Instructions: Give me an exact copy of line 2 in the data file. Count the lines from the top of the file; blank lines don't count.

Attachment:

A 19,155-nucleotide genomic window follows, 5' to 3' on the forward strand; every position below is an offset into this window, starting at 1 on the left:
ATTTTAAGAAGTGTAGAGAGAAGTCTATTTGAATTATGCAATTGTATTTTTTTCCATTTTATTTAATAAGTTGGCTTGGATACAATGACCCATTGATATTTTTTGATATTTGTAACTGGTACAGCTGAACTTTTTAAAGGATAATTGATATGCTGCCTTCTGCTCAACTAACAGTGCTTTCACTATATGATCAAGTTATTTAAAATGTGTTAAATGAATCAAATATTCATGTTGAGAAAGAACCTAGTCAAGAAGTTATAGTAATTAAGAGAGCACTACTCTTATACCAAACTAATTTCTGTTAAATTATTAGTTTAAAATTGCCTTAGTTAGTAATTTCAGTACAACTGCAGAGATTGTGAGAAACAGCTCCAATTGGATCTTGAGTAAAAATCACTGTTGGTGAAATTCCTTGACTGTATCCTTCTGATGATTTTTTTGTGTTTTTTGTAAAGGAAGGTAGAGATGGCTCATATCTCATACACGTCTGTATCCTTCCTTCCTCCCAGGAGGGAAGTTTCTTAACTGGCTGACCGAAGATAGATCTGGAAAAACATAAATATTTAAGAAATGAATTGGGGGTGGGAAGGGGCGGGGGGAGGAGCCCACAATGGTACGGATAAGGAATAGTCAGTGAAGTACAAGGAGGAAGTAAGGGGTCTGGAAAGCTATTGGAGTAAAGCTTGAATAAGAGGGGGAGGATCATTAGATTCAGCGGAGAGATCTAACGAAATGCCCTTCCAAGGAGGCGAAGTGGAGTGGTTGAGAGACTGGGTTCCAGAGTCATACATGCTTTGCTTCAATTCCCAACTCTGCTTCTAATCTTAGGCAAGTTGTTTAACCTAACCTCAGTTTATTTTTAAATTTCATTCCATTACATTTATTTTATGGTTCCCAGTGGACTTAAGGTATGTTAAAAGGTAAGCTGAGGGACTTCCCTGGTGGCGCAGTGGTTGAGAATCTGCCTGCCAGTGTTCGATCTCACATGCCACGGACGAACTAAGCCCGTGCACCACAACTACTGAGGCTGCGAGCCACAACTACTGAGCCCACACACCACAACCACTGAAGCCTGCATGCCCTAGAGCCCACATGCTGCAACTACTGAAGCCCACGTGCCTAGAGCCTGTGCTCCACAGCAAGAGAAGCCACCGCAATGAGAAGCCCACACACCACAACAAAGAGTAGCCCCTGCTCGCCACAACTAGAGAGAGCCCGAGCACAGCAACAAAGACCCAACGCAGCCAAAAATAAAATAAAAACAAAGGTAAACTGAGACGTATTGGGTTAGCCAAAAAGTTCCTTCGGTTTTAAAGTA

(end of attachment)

ATTTTAAGAAGTGTAGAGAGAAGTCTATTTGAATTATGCAATTGTATTTTTTTCCATTTTATTTAATAAGTTGGCTTGGATACAATGACCCATTGATATTTTTTGATATTTGTAACTGGTACAGCTGAACTTTTTAAAGGATAATTGATATGCTGCCTTCTGCTCAACTAACAGTGCTTTCACTATATGATCAAGTTATTTAAAATGTGTTAAATGAATCAAATATTCATGTTGAGAAAGAACCTAGTCAAGAAGTTATAGTAATTAAGAGAGCACTACTCTTATACCAAACTAATTTCTGTTAAATTATTAGTTTAAAATTGCCTTAGTTAGTAATTTCAGTACAACTGCAGAGATTGTGAGAAACAGCTCCAATTGGATCTTGAGTAAAAATCACTGTTGGTGAAATTCCTTGACTGTATCCTTCTGATGATTTTTTTGTGTTTTTTGTAAAGGAAGGTAGAGATGGCTCATATCTCATACACGTCTGTATCCTTCCTTCCTCCCAGGAGGGAAGTTTCTTAACTGGCTGACCGAAGATAGATCTGGAAAAACATAAATATTTAAGAAATGAATTGGGGGTGGGAAGGGGCGGGGGGAGGAGCCCACAATGGTACGGATAAGGAATAGTCAGTGAAGTACAAGGAGGAAGTAAGGGGTCTGGAAAGCTATTGGAGTAAAGCTTGAATAAGAGGGGGAGGATCATTAGATTCAGCGGAGAGATCTAACGAAATGCCCTTCCAAGGAGGCGAAGTGGAGTGGTTGAGAGACTGGGTTCCAGAGTCATACATGCTTTGCTTCAATTCCCAACTCTGCTTCTAATCTTAGGCAAGTTGTTTAACCTAACCTCAGTTTATTTTTAAATTTCATTCCATTACATTTATTTTATGGTTCCCAGTGGACTTAAGGTATGTTAAAAGGTAAGCTGAGGGACTTCCCTGGTGGCGCAGTGGTTGAGAATCTGCCTGCCAGTGTTCGATCTCACATGCCACGGACGAACTAAGCCCGTGCACCACAACTACTGAGGCTGCGAGCCACAACTACTGAGCCCACACACCACAACCACTGAAGCCTGCATGCCCTAGAGCCCACATGCTGCAACTACTGAAGCCCACGTGCCTAGAGCCTGTGCTCCACAGCAAGAGAAGCCACCGCAATGAGAAGCCCACACACCACAACAAAGAGTAGCCCCTGCTCGCCACAACTAGAGAGAGCCCGAGCACAGCAACAAAGACCCAACGCAGCCAAAAATAAAATAAAAACAAAGGTAAACTGAGACGTATTGGGTTAGCCAAAAAGTTCCTTCGGTTTTAAAGTA